DAYTONA BEACH, FL, DEC 5: Graves Motorsports Yamaha’s Tommy Aquino thought he was prepared for the 31 degree banking, but once he took his maiden laps on the R-6 he discovered a whole new world.
“Daytona is a lot steeper than I thought it would be, the banking. It’s pretty scary,” the 16-year-old said after the first Daytona SportBike practice session on Friday morning. “The first lap I was kind of like, ‘Wow, I’d fall over if I was going less than 50 mph.’ Other than that it’s really fun once you get the hang of it.
“It’s really different. The infield’s good. It’s a little slippery coming onto the banking, but I hear that’s pretty normal. Other than that, I’m having fun.”
Aquino is teaming with fellow teen-ager Josh Herrin to contest the Daytona SportBike Championship on the Graves Motorsports Yamaha R-6’s. His pro career began mid-season when he turned 16 at Miller Motorsports Park. He finished seventh, a finish he would equal in every other one of his seven rides. The pattern began at Miller, continued in the July Mazda Raceway Laguna Seca race and at Virginia International Raceway, and ended back at Laguna Seca late in September.
The 2009 season will be his first full season in AMA competition and it begins here at Daytona in just over three months time. To start the season on the right foot he’ll need to continue his Daytona learning curve, which has been steep. He’s taken advice from the senior Yamaha riders, Josh Hayes and Ben Bostrom, by watching old races, and by watching what others are doing. He got a chance to ride with Herrin when his slightly older teammate caught and passed him in the morning session.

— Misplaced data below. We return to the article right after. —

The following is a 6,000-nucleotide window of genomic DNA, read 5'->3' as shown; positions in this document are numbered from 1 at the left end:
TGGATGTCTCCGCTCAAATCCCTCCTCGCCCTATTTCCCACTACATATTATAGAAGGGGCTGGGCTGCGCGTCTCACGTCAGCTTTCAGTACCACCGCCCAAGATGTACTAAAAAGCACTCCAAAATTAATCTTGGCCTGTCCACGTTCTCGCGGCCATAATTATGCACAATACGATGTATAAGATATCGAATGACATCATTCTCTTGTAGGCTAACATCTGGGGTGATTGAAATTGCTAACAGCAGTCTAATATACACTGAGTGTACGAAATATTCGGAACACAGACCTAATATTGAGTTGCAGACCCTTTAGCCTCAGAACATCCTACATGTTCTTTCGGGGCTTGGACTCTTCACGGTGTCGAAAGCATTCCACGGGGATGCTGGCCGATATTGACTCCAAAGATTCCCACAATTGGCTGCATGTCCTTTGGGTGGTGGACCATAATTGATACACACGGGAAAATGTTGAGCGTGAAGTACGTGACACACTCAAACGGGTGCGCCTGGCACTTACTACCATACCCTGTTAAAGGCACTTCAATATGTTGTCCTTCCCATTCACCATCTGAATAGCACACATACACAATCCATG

“I didn’t learn really like lines,” he said of following his teammate. “I just kind of realized that I could push it a little harder and the bike will handle it.”
Aquino said the banking can “get pretty bumpy,” which is why he has a chin pad on his gas tank. “It might not seem like it, but once you get going fast it’s pretty gnarly.”
And he dispelled the notion that you can rest for long periods of time.
“Well, you know, you really can’t,” he said. “A lot of people are saying that- you’re on the straightaway for a long time-but you really have to know where you’re going. Going between the white line and the wall, it takes a lot of concentration. It’s not just sit there and read a book.”
It took Aquino a bit of time to acclimate to screaming past the outside wall at around over 150 mph. “Yeah, it was kind of scary, then I got used to it,” he said. “All in all it’s pretty good.”
Now he just needs “to work on the track some more, get more familiar with the track, get my braking points dialed in. Push it,” he said.
That chance will come at 6:00 p.m. EST this evening, when the Speedway holds the first ever night practice session for Daytona SportBike.